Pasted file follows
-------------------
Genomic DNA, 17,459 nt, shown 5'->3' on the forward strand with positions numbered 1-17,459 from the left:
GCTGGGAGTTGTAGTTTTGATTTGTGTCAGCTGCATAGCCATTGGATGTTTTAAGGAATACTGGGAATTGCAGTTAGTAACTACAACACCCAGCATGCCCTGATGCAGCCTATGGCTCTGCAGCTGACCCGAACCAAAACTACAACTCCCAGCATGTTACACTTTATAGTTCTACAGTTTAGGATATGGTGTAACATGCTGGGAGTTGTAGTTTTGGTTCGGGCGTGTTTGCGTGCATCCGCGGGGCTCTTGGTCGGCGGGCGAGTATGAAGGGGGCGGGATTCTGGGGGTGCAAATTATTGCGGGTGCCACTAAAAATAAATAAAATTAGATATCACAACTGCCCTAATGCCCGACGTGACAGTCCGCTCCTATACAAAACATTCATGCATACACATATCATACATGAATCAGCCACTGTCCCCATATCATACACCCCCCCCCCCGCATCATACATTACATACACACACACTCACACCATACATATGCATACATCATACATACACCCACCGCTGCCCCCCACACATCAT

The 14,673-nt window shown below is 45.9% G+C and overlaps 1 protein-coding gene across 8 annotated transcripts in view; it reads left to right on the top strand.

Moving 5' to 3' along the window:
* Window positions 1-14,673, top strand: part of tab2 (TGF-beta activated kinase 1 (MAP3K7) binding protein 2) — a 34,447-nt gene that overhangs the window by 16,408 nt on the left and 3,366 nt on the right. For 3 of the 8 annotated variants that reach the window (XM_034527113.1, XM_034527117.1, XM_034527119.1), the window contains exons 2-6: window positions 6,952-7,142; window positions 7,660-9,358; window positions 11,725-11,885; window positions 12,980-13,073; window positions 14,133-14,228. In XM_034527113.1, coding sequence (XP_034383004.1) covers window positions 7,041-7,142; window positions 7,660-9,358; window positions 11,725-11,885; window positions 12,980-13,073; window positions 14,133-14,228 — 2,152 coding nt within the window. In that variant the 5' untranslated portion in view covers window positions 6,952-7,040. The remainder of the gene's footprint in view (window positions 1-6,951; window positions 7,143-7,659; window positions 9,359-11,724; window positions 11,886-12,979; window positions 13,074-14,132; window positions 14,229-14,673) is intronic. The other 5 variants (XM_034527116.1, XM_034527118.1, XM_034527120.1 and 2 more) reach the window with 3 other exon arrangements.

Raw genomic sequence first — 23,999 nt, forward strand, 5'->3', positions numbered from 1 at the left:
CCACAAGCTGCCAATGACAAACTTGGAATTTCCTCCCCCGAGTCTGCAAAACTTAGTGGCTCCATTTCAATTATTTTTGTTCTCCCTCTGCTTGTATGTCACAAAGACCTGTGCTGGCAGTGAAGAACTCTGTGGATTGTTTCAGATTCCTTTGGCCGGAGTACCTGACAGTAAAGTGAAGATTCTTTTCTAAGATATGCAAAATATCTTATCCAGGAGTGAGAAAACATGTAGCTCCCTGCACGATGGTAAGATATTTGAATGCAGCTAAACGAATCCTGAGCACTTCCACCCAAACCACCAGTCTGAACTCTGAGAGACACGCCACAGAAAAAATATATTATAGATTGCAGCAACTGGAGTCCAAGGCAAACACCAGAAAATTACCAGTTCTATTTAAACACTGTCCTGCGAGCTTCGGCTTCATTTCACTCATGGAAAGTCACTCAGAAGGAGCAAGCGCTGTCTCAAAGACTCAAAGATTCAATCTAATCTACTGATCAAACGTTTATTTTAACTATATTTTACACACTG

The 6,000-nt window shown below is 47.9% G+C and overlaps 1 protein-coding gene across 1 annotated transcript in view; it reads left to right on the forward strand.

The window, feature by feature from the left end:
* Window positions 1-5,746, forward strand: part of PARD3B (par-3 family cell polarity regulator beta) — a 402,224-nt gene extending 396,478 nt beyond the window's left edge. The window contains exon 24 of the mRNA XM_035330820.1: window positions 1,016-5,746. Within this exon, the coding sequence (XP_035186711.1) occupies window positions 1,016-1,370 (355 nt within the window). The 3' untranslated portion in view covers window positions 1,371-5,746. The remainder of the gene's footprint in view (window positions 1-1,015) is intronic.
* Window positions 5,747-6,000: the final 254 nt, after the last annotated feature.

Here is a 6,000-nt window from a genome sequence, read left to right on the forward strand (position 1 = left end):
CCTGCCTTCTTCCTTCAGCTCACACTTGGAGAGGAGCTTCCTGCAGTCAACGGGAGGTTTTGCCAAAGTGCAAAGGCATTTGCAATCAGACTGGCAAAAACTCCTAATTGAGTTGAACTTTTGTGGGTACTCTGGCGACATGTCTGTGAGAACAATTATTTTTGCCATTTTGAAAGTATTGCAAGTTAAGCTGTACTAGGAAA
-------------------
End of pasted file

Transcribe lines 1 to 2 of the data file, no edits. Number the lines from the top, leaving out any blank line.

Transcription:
Genomic DNA, 17,459 nt, shown 5'->3' on the forward strand with positions numbered 1-17,459 from the left:
GCTGGGAGTTGTAGTTTTGATTTGTGTCAGCTGCATAGCCATTGGATGTTTTAAGGAATACTGGGAATTGCAGTTAGTAACTACAACACCCAGCATGCCCTGATGCAGCCTATGGCTCTGCAGCTGACCCGAACCAAAACTACAACTCCCAGCATGTTACACTTTATAGTTCTACAGTTTAGGATATGGTGTAACATGCTGGGAGTTGTAGTTTTGGTTCGGGCGTGTTTGCGTGCATCCGCGGGGCTCTTGGTCGGCGGGCGAGTATGAAGGGGGCGGGATTCTGGGGGTGCAAATTATTGCGGGTGCCACTAAAAATAAATAAAATTAGATATCACAACTGCCCTAATGCCCGACGTGACAGTCCGCTCCTATACAAAACATTCATGCATACACATATCATACATGAATCAGCCACTGTCCCCATATCATACACCCCCCCCCCCGCATCATACATTACATACACACACACTCACACCATACATATGCATACATCATACATACACCCACCGCTGCCCCCCACACATCAT